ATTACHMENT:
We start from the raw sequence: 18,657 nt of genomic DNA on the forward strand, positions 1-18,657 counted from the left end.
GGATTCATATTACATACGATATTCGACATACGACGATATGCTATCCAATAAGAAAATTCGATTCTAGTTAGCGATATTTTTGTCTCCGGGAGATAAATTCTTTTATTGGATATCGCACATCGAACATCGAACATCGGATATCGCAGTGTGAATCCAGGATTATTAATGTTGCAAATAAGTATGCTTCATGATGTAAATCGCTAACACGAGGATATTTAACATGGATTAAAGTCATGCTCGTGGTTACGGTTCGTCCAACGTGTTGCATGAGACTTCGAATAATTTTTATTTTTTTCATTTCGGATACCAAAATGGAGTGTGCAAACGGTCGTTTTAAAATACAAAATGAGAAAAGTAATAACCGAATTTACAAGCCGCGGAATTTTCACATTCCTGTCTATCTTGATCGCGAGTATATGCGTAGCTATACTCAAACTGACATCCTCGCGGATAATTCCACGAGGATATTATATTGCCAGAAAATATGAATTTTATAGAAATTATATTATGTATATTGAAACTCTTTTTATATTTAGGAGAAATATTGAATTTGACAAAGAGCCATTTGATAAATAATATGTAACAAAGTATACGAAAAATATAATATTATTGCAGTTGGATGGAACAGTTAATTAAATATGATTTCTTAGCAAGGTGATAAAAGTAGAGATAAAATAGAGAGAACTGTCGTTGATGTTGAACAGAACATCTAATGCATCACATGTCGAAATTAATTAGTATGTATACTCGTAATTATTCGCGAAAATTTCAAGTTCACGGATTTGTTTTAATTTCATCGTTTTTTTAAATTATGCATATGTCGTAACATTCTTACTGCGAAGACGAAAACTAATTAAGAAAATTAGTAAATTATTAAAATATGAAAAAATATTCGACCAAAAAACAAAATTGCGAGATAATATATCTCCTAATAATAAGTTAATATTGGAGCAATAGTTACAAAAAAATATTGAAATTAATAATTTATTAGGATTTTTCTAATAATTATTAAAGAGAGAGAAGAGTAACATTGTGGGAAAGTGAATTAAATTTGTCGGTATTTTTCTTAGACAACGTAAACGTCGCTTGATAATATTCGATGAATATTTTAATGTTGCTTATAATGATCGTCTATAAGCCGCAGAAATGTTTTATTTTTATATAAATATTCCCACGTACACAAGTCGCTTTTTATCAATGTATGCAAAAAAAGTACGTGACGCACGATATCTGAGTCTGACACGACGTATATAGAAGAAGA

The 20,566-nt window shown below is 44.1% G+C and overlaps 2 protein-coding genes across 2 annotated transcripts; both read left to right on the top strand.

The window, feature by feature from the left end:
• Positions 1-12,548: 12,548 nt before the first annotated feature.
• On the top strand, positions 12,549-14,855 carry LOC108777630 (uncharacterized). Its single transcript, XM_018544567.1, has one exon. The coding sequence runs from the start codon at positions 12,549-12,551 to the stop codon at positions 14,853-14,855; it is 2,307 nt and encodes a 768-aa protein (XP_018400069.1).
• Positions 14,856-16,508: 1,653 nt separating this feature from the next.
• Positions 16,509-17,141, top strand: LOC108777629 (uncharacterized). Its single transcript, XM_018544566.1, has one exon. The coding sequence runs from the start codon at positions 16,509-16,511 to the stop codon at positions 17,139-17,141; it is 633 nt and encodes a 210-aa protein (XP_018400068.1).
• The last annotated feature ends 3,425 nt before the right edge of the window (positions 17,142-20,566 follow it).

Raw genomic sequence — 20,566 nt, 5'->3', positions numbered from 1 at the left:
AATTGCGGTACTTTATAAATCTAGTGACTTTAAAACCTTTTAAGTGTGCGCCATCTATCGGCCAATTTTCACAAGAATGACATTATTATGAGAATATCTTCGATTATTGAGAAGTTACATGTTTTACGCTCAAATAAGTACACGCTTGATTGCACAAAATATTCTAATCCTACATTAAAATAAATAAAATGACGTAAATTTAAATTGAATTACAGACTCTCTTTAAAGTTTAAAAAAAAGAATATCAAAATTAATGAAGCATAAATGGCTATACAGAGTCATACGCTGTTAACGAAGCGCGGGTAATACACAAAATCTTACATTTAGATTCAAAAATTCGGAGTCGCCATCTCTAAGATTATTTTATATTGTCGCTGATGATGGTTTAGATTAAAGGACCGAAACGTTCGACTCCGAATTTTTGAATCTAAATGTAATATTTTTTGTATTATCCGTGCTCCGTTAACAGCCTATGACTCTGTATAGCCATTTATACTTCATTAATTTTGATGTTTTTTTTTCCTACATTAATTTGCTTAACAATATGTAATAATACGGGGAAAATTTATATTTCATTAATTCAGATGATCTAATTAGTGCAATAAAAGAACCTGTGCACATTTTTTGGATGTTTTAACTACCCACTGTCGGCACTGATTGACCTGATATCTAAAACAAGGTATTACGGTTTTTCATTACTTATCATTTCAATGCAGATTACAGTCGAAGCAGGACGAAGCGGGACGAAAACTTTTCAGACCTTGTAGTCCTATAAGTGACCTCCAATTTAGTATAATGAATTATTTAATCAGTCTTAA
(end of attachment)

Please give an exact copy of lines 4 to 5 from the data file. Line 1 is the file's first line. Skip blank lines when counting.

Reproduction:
The window, feature by feature from the left end:
• Positions 1-12,548: 12,548 nt before the first annotated feature.